The Broncos and Chris Harris Jr. have agreed to a deal that will give Harris a significant pay raise for the 2019 season, the team announced Tuesday night. His contract is still set to expire following this season and he will become an unrestricted free agent.
Harris’ 2019 salary will now be $12.05 million rather than the $8.9 million he was previously due.
Harris, who will turn 30 in June, had held out of the Broncos’ optional organized team activities thus far. Mandatory mini-camp begins next week and the Broncos could have fined Harris if he skipped those practices.
Tension between the two sides peaked in April when Elway said he wasn’t going to negotiate a new contract until after the draft and that there was no guarantee a deal would get done. Hours later, ESPN’s Adam Schefter reported Harris demanded a new contract or a trade.
In December 2014, Harris signed a 5-year, $42 million contract. His deal tied him for the 13th-highest paid cornerback alongside Kareem Jackson, in terms of average annual value. At the time, Harris was a 25-year-old closing out a second-team All-Pro season. He likely could have earned significantly more money had he tested the free agent market.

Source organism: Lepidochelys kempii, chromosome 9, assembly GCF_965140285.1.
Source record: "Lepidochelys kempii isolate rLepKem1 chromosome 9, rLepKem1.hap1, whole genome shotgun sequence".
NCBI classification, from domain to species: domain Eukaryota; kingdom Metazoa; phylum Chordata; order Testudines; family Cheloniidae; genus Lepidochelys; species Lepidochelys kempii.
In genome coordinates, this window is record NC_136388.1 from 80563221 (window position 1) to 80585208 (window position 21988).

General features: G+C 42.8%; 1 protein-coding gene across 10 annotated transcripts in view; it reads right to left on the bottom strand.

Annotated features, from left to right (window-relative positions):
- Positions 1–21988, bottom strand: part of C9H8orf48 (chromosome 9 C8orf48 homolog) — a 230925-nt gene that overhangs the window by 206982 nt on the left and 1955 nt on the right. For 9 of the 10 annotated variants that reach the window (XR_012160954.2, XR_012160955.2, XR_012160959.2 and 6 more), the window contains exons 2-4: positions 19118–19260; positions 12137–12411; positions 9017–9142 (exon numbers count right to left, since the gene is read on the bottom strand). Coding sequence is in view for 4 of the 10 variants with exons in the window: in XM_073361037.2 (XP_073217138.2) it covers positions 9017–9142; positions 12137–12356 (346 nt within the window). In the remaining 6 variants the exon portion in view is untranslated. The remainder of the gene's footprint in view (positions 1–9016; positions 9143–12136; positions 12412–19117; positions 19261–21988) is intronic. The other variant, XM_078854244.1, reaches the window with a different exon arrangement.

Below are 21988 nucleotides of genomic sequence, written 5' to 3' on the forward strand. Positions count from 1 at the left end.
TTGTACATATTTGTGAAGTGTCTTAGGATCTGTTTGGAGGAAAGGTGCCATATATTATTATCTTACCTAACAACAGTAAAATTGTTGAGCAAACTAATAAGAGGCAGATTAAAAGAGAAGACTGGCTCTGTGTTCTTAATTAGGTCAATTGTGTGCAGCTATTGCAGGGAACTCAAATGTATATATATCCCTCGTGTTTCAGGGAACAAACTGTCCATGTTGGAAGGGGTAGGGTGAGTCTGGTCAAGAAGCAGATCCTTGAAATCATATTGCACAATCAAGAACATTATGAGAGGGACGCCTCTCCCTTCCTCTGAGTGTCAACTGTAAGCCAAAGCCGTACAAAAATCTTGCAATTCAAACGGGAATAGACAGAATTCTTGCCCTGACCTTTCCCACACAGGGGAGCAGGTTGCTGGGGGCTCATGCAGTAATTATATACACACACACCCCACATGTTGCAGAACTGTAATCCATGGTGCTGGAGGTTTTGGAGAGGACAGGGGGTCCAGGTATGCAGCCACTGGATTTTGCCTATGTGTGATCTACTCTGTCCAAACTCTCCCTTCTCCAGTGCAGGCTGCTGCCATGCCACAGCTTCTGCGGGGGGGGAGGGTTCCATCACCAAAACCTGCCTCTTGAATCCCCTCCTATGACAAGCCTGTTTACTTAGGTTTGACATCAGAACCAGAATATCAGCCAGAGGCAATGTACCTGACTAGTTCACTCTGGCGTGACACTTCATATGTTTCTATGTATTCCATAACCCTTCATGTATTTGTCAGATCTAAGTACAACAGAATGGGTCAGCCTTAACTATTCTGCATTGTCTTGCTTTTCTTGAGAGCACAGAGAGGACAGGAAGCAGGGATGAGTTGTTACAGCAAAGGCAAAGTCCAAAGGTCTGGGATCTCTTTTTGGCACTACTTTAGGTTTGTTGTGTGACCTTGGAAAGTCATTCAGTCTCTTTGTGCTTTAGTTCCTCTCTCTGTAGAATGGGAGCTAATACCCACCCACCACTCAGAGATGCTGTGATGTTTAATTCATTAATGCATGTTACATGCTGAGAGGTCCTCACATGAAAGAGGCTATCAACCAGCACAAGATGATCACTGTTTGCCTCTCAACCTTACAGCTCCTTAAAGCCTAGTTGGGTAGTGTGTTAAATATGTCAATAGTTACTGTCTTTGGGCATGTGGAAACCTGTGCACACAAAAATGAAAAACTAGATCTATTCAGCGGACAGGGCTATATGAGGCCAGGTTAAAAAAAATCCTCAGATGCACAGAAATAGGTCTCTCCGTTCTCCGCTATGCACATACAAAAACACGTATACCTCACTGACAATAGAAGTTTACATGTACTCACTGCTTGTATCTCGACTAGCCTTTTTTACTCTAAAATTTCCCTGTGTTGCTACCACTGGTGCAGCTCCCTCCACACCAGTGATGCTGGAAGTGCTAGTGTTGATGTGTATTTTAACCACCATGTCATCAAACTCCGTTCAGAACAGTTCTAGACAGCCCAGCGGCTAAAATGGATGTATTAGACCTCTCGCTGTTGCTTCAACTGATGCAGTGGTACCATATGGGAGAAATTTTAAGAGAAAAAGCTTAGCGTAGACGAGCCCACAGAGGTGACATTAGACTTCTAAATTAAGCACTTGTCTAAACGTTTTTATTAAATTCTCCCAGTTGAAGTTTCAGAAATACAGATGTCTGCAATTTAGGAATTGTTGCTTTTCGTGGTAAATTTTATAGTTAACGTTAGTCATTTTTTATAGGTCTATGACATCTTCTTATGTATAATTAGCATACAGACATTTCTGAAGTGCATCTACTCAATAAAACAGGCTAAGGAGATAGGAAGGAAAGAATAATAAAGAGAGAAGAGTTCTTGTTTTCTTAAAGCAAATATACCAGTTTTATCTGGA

Prior to the 2018, Harris and Elway added escalators to Harris’ contract, but most were based on team success rather than individual performance and weren’t triggered by the Broncos’ six-win performance.
Harris is the last holdover from the No Fly Zone secondary, which led the Broncos to a Super Bowl 50 title in the first year of his new contract. This offseason, Elway signed 27-year-old slot cornerback Bryce Callahan to a 3-year, $21 million contract and 31-year-old Jackson to a 3-year, $33 million contract.
Callahan fills the same role Harris has played during his time in Denver, which could force Harris to play outside. Jackson’s deal is worth $2.5 million per year more than Harris’, despite Harris being a year younger and more awarded. Either move could have frustrated Harris, but now the three-time All-Pro is the highest-paid player in Denver’s defensive backfield.
Harris missed the first two weeks of recently-hired head coach Vic Fangio and defensive coordinator Ed Donatell’s installation of a new defensive system. Harris’ job will change from locking up wide receivers with tight press-man coverage to sitting back in zone more often, allowing him to read and react to the quarterback’s eyes and try to jump passes. When talking about Jackson’s ability to play safety or cornerback, Fangio said cornerback is easier to pick up on his scheme.
Harris signed with the Broncos after going undrafted in 2011. He earned a roster spot in training camp and started four games as a rookie and was named to the All-Rookie Team. Harris has intercepted multiple passes in every season since.
In eight NFL seasons, Harris has earned four Pro Bowl nods, two second-team All-Pro nominations and one appearance on the top All-Pro team.